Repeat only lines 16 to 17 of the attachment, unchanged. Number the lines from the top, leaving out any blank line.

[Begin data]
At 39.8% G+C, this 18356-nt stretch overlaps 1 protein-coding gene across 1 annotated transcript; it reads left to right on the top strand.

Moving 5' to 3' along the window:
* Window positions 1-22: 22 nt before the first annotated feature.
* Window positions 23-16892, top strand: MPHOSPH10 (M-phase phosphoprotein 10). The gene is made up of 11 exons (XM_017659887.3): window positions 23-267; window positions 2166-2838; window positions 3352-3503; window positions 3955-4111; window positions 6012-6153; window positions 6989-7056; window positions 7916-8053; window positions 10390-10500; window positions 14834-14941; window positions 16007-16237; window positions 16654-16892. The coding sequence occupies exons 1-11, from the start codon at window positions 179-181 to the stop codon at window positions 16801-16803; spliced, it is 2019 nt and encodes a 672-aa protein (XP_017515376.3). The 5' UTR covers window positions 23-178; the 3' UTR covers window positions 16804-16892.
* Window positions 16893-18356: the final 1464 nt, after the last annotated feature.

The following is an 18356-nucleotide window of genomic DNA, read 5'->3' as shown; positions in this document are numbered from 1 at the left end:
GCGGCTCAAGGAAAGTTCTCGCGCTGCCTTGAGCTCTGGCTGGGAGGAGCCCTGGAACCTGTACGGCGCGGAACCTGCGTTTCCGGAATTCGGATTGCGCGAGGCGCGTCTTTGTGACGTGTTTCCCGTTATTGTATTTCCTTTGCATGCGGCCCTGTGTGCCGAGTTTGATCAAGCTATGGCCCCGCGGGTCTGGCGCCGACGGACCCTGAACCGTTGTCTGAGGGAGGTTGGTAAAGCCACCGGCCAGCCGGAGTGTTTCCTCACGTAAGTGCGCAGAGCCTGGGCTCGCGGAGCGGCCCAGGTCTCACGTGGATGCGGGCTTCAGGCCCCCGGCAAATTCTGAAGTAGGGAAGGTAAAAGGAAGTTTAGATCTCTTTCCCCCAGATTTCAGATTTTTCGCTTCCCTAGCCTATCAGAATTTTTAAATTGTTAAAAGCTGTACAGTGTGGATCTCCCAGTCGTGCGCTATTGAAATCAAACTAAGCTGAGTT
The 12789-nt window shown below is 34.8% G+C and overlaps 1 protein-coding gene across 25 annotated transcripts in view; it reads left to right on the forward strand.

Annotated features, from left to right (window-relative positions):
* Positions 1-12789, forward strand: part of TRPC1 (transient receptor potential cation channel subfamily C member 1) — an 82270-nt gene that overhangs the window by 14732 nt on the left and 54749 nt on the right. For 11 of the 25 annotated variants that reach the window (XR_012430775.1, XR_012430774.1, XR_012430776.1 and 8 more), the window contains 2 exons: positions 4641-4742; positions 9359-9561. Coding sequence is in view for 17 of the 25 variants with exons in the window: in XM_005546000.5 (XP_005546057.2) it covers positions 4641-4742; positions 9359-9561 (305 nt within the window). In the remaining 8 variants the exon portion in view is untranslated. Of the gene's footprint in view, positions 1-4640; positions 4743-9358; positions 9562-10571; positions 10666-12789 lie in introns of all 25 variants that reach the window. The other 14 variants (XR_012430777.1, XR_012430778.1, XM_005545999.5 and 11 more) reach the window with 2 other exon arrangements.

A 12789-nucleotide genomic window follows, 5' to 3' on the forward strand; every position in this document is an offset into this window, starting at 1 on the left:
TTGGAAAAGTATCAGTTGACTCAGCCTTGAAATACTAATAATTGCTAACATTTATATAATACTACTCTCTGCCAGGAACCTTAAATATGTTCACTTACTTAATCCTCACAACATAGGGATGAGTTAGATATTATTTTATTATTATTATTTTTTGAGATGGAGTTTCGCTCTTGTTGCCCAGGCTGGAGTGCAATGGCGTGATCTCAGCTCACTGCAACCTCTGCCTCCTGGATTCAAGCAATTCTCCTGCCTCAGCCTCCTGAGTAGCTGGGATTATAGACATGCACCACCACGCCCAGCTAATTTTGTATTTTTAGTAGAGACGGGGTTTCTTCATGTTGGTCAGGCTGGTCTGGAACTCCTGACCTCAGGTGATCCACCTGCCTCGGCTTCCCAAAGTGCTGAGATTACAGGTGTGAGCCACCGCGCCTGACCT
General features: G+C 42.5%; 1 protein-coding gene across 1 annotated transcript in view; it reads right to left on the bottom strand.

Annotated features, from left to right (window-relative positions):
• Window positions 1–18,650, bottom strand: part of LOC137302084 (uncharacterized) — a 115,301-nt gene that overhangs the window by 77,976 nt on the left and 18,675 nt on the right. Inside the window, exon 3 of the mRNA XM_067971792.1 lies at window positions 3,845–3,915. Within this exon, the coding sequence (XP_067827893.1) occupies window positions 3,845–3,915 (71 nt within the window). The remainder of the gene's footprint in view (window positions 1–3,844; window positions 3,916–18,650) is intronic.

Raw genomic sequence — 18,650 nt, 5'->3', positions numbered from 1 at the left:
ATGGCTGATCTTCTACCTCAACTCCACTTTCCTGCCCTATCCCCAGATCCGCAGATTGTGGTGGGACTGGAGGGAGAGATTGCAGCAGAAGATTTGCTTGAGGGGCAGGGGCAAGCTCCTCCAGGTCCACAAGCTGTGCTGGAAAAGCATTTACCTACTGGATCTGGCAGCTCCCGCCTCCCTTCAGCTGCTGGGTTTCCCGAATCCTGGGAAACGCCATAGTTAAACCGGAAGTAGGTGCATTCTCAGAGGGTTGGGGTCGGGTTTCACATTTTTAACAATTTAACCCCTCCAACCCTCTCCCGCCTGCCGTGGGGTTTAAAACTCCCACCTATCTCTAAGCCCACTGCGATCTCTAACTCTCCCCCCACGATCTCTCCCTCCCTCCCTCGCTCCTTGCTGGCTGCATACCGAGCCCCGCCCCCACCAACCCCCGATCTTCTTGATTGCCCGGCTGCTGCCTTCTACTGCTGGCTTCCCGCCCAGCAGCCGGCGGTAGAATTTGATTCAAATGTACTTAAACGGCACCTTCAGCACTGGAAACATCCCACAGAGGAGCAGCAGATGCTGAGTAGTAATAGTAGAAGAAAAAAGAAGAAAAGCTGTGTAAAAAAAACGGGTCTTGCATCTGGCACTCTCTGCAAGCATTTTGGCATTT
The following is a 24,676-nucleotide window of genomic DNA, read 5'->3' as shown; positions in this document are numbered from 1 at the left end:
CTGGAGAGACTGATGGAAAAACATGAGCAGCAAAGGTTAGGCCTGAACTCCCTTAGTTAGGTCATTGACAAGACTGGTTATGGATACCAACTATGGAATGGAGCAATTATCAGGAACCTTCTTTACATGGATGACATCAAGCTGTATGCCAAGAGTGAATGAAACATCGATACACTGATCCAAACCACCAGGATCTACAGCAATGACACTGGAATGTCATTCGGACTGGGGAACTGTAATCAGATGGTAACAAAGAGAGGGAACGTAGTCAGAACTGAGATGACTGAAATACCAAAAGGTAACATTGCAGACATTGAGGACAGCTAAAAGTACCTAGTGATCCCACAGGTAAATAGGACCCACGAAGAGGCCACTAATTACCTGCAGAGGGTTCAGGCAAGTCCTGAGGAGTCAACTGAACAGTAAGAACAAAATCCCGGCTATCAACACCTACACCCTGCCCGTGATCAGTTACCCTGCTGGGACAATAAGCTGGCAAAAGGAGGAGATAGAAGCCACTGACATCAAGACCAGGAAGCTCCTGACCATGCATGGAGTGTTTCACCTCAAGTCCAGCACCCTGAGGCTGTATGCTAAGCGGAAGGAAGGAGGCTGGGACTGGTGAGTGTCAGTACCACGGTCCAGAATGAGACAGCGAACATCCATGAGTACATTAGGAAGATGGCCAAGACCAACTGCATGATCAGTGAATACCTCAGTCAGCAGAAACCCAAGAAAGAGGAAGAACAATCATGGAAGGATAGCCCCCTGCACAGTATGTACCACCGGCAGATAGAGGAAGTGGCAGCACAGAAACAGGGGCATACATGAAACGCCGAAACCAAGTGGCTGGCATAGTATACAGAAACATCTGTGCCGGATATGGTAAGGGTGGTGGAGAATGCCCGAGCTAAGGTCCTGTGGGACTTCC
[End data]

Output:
Raw genomic sequence — 18,650 nt, 5'->3', positions numbered from 1 at the left:
ATGGCTGATCTTCTACCTCAACTCCACTTTCCTGCCCTATCCCCAGATCCGCAGATTGTGGTGGGACTGGAGGGAGAGATTGCAGCAGAAGATTTGCTTGAGGGGCAGGGGCAAGCTCCTCCAGGTCCACAAGCTGTGCTGGAAAAGCATTTACCTACTGGATCTGGCAGCTCCCGCCTCCCTTCAGCTGCTGGGTTTCCCGAATCCTGGGAAACGCCATAGTTAAACCGGAAGTAGGTGCATTCTCAGAGGGTTGGGGTCGGGTTTCACATTTTTAACAATTTAACCCCTCCAACCCTCTCCCGCCTGCCGTGGGGTTTAAAACTCCCACCTATCTCTAAGCCCACTGCGATCTCTAACTCTCCCCCCACGATCTCTCCCTCCCTCCCTCGCTCCTTGCTGGCTGCATACCGAGCCCCGCCCCCACCAACCCCCGATCTTCTTGATTGCCCGGCTGCTGCCTTCTACTGCTGGCTTCCCGCCCAGCAGCCGGCGGTAGAATTTGATTCAAATGTACTTAAACGGCACCTTCAGCACTGGAAACATCCCACAGAGGAGCAGCAGATGCTGAGTAGTAATAGTAGAAGAAAAAAGAAGAAAAGCTGTGTAAAAAAAACGGGTCTTGCATCTGGCACTCTCTGCAAGCATTTTGGCATTT